During the 1970s a wave of 'counter-culture' people moved into rural communities in many parts of Australia. This study focuses in particular on the town of Kuranda in North Queensland and the relationship between the settlers and the local Aboriginal population, concentrating on a number of linked social dramas that portrayed the use of both public and private space. Through their public performances and in their everyday spatial encounters, these people resisted the bureaucratic state but, in the process, they also contributed to the cultivation and propagation of state effects. Rosita Henry is an Associate Professor of Anthropology and a Fellow of the Cairns Institute, James Cook University, Australia. She is coeditor of The Challenge of Indigenous Peoples: Spectacle or Politics? (2011) and author of numerous articles on the political anthropology of place and performance.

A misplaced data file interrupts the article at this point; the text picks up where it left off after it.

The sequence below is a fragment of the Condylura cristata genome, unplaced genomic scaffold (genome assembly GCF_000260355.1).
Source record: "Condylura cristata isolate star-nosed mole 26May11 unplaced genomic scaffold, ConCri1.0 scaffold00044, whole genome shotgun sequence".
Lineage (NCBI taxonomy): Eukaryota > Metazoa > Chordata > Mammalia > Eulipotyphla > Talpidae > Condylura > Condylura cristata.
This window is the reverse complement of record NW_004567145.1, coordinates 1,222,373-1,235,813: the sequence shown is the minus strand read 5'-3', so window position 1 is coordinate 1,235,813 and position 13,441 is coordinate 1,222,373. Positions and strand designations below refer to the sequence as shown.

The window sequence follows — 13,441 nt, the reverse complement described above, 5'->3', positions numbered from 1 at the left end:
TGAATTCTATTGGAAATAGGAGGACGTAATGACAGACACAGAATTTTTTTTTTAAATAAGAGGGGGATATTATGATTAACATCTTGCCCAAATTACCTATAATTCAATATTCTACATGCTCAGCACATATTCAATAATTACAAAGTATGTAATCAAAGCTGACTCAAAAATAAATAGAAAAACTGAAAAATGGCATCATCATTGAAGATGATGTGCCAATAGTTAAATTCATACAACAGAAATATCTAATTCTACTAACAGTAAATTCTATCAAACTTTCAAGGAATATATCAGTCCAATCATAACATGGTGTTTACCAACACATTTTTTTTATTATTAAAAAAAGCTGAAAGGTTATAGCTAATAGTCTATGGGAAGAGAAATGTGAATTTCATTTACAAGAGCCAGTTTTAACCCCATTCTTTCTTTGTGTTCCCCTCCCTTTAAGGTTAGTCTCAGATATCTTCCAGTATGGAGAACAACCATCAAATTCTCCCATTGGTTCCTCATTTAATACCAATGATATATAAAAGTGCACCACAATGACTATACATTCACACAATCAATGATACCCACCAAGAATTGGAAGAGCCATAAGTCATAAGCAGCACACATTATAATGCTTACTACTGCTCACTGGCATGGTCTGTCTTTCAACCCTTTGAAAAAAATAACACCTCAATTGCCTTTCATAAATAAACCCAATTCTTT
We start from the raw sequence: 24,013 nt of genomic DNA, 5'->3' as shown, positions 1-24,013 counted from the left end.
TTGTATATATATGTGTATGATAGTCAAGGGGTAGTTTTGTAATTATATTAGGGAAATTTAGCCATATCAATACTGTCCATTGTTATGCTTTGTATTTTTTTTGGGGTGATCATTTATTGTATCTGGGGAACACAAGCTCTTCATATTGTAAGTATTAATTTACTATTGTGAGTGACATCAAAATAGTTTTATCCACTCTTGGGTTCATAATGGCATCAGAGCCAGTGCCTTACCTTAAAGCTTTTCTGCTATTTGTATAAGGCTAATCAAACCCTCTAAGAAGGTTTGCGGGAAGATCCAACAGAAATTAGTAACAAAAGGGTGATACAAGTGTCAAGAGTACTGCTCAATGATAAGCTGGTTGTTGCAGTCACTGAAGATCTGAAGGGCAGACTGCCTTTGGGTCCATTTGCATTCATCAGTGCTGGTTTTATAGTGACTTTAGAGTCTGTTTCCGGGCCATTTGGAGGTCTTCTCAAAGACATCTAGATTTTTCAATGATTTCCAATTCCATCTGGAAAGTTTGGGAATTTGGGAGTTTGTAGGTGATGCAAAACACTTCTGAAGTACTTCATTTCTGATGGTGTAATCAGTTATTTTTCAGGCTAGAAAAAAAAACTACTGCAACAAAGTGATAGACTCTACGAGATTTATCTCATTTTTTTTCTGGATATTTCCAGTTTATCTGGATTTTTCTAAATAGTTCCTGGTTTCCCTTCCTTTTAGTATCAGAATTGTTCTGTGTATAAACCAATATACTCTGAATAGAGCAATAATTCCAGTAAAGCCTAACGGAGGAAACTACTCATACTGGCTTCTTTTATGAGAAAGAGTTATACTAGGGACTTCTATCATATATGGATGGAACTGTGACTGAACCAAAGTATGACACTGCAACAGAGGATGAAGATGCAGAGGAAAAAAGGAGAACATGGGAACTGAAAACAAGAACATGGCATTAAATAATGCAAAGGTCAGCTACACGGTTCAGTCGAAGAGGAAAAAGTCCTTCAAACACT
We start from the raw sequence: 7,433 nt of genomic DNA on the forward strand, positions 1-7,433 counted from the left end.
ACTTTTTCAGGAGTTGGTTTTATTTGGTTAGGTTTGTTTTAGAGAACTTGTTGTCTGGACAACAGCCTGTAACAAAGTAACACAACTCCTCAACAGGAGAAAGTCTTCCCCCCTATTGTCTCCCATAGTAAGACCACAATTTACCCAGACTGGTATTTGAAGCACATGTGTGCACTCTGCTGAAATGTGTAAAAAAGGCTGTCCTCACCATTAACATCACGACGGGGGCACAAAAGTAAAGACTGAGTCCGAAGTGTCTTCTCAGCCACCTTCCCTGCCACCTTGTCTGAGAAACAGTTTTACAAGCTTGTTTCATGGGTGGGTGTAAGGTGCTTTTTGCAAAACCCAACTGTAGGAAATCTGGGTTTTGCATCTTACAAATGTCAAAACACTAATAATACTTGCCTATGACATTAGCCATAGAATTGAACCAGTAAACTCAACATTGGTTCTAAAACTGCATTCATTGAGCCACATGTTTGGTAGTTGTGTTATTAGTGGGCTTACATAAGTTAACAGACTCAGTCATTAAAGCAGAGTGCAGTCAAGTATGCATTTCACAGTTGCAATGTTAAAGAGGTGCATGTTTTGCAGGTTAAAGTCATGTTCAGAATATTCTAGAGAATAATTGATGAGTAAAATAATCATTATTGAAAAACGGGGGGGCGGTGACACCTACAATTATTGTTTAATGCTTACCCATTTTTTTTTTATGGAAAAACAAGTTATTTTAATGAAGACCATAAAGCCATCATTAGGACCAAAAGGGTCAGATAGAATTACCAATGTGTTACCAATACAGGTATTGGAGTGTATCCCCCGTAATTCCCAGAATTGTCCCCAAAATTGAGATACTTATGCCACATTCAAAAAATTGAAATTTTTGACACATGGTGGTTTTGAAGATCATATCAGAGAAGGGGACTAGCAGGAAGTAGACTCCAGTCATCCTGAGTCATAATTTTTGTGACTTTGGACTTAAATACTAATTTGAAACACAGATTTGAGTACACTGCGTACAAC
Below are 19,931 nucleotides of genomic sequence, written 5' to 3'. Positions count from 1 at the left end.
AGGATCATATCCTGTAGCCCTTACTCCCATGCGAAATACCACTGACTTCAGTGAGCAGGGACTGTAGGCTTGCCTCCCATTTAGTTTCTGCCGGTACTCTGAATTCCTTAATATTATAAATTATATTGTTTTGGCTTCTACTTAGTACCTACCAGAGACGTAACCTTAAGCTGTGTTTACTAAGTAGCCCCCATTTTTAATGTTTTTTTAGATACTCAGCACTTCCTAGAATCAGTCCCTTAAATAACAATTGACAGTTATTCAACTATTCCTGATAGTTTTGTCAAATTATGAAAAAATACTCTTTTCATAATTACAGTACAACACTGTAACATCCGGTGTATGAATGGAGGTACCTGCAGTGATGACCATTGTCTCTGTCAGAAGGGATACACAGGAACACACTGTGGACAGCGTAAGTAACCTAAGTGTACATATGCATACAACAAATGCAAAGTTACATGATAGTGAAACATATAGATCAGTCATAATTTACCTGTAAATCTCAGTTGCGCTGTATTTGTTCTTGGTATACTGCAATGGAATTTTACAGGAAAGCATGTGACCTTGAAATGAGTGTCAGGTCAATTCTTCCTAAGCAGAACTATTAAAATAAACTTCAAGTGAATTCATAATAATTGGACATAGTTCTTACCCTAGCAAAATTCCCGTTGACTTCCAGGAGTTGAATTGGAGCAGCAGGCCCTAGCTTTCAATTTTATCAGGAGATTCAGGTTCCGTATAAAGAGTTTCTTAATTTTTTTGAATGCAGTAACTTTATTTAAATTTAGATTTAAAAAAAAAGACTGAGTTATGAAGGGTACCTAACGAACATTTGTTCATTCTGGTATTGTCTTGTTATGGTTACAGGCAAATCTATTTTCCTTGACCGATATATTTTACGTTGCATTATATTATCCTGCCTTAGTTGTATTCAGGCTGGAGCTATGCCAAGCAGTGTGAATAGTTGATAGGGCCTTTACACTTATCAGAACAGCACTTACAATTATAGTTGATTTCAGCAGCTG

Publisher: Berghahn Books